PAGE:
Wicklund v. Sundheim

Wicklund v. Sundheim, 2016 MT 62 (March 9, 2016) (Baker, J.; McKinnon, J., dissenting) (4-1, rev’d)

Issue: (1) Whether the district court properly admitted the testimony of an English professor interpreting the language of the warranty deed’s royalty interest reservation; (2) whether the district court erred by resolving the ambiguity in the 1953 warrant deed in favor of Sundheims; and (3) whether the district court improperly applied the doctrine of laches to deny Teisingers’ claim to the 3/5 royalty interest.

Short Answer: (1) No; (2) yes; and (3) yes.

Reversed and remanded for entry of judgment in Teisingers’ favor

Facts: In 1953, Teisingers conveyed several sections of real property to Sundheims by warranty deed, and included language reserving “three-fifths (3/5ths) of Land owners [sic] oil, gas and mineral royalties and three-fifths (3/5ths) of any and all delay rentals on present and existing oil and gas leases now of record against the lands herein described,” subject to “such oil and gas leases” and any assignments of record. Teisingers’ predecessor granted an oil and gas lease to Hill on certain sections of the property; that lease was released in 1958.

The parties dispute whether the reservation in the 1953 deed applies to all royalty interests in the property or only to delay rentals on oil and gas leases existing at the time of conveyance. All parties to the deed have died, and there is no evidence as to which party drafted the deed.

In 2011 and 2012, True Oil, LLC, Brigham Oil & Gas, LLC, and Whiting Oil Gas Corp. began exploration and drilling. Whiting obtained a legal opinion in 2012 that sais the reservation in the deed is arguably ambiguous and advised Whiting to obtain either stipulation from the parties that Teisingers own a 3/5 landowners interest, or a judicial determination of the reservation.

Sundheims refused to stipulate, and Teisingers filed this quiet title action in May 2013. The district court denied cross-motions for summary judgment and held a two-day bench trial.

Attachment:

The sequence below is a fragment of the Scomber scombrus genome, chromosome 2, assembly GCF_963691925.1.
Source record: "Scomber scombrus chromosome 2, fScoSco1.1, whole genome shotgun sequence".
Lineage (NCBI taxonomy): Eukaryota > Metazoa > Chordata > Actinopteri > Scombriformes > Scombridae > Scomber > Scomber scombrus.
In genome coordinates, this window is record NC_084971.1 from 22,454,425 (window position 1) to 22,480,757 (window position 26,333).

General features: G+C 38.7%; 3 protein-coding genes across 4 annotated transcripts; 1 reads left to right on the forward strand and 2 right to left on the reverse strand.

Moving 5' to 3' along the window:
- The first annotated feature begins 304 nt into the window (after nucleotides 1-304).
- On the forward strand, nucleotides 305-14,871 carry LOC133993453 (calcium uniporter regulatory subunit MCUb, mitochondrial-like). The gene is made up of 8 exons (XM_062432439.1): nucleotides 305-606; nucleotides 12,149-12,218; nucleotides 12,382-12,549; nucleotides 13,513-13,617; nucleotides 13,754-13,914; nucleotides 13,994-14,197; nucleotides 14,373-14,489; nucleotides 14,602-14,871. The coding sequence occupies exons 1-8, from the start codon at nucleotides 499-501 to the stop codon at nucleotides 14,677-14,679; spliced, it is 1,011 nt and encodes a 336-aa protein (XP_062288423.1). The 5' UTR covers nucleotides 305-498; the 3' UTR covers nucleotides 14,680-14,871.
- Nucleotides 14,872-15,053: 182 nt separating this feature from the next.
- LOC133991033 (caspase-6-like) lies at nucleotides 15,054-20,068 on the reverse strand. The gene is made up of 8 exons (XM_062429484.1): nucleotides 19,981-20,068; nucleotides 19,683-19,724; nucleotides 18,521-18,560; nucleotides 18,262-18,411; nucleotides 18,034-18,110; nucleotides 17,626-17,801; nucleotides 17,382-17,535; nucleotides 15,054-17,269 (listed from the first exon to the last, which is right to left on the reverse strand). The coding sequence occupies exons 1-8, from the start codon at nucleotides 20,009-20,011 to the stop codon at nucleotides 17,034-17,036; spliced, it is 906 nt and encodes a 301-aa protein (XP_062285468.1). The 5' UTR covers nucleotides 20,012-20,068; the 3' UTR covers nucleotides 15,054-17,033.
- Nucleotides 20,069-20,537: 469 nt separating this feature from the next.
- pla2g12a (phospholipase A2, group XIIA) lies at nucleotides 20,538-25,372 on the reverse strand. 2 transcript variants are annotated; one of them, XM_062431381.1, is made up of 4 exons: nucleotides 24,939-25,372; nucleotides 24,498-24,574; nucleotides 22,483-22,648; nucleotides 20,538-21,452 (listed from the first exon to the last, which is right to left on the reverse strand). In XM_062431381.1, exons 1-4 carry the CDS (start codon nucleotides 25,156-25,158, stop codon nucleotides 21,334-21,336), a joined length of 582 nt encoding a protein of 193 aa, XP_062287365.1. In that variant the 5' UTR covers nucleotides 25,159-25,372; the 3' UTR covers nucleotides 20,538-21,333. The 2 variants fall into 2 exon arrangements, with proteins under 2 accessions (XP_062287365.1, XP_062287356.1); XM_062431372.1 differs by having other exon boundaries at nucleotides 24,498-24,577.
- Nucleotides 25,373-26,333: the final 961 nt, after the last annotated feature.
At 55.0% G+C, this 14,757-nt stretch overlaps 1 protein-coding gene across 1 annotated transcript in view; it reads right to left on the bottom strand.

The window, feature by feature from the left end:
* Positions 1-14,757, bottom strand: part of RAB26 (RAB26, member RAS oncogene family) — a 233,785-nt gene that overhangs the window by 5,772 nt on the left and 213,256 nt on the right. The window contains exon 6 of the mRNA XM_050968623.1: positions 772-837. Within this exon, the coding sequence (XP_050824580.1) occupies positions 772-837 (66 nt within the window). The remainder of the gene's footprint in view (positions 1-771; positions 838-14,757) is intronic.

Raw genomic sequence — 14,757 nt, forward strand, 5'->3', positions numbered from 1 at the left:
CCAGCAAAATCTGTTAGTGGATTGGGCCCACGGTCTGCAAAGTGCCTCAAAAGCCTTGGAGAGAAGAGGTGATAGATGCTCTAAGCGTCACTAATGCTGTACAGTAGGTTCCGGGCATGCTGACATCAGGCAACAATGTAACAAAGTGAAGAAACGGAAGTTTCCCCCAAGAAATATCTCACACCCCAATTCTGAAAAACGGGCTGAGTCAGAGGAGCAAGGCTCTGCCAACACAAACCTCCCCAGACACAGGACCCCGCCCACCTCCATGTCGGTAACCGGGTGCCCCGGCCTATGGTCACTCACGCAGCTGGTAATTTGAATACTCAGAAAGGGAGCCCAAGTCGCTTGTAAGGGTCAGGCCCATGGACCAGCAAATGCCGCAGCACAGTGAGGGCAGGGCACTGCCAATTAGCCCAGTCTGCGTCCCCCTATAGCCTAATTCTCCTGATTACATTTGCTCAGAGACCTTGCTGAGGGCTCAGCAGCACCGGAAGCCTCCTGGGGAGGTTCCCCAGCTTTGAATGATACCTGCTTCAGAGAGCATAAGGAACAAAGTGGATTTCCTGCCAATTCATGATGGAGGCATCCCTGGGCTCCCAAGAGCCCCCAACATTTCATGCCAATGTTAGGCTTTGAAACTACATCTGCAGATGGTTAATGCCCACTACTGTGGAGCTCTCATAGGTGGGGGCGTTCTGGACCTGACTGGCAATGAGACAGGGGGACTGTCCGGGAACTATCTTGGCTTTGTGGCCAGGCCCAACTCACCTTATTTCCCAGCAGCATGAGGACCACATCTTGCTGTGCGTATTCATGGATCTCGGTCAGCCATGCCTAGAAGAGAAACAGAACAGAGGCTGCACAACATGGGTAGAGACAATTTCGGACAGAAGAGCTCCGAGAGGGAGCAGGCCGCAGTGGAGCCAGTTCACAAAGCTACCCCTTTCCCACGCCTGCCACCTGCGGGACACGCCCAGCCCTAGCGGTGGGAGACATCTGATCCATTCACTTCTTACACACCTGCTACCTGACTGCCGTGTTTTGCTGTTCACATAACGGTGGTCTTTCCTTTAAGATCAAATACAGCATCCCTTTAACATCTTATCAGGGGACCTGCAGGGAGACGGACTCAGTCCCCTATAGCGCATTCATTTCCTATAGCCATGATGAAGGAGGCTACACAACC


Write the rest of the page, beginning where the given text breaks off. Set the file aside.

Sundheim presented expert testimony from an English professor at Rocky Mountain College, who analyzed the deed language and concluded the reservation was ambiguous. He further opined that the ambiguity should be resolved by applying the phrase “on present and existing oil and gas leases” to modify both royalties and delay rentals. Teisingers objected to the testimony as irrelevant both before and during trial, and the district court overruled the objections. 

Procedural Posture & Holding: At the end of trial, the district court entered findings, conclusions, and an order denying Teisingers’ claim for a 3/5 royalty interest. Teisingers appeal, and the Supreme Court reverses.

Reasoning: (1) The interpretation of the royalty reservation’s language is a legal conclusion for the court. Expert testimony on a legal conclusion is inadmissible. The district court erred by admitting this testimony.

(2) The Court agrees that the deed is ambiguous. The issue is how the district court should have resolved the ambiguity after it found that extrinsic evidence of the original parties’ intent was lacking or irrelevant. Deeds are interpreted in the same manner as contracts unless otherwise provided “in this part.” § 70-1-513, MCA. Under § 70-1-516, a reservation in any grant to a private party is to be interpreted in favor of the grantor. Although Teisingers did not cite this statute below, it is additional authority that supports their legal theory, and is therefore appropriate for consideration on appeal.

Additionally, the district court ignored extrinsic evidence in construing the 1952 deed. The Court holds that the district court’s conclusion that the extrinsic evidence presented was of little value is clearly erroneous.

(3) The district court held that Teisingers’ claim is barred by laches, citing Hunter v. Rosebud County. The Court holds this was error. The finding that Teisingers failed to timely assert their royalty interest is not supported by substantial evidence, and Sundheims have not shown that any delay caused them prejudice. 

Justice McKinnon’s Dissent: Justice McKinnon dissents for a number of reasons. The statute that the Court applied to resolve the deed’s ambiguity was not raised by the parties at trial, and should therefore not have been considered on appeal. Further, the statute says that a grant is to be interpreted in favor of a grantee, “except that a reservation in any grant and every grant by a public officer or body, as such, to a private party is to be interpreted in favor of the grantor.” § 70-1-516, MCA. The Court’s interpretation is contrary to the general rule and has never been precisely addressed in prior cases. Requiring issues to be raised below ensures the accuracy and integrity of the Court’s decision making process through the adversarial process. This statute has never been interpreted as between private parties, only in the context of the grantor being a public body.

Justice McKinnon further believes the district court correctly weighed and considered the extrinsic evidence, and did not misapprehend the effect of the evidence.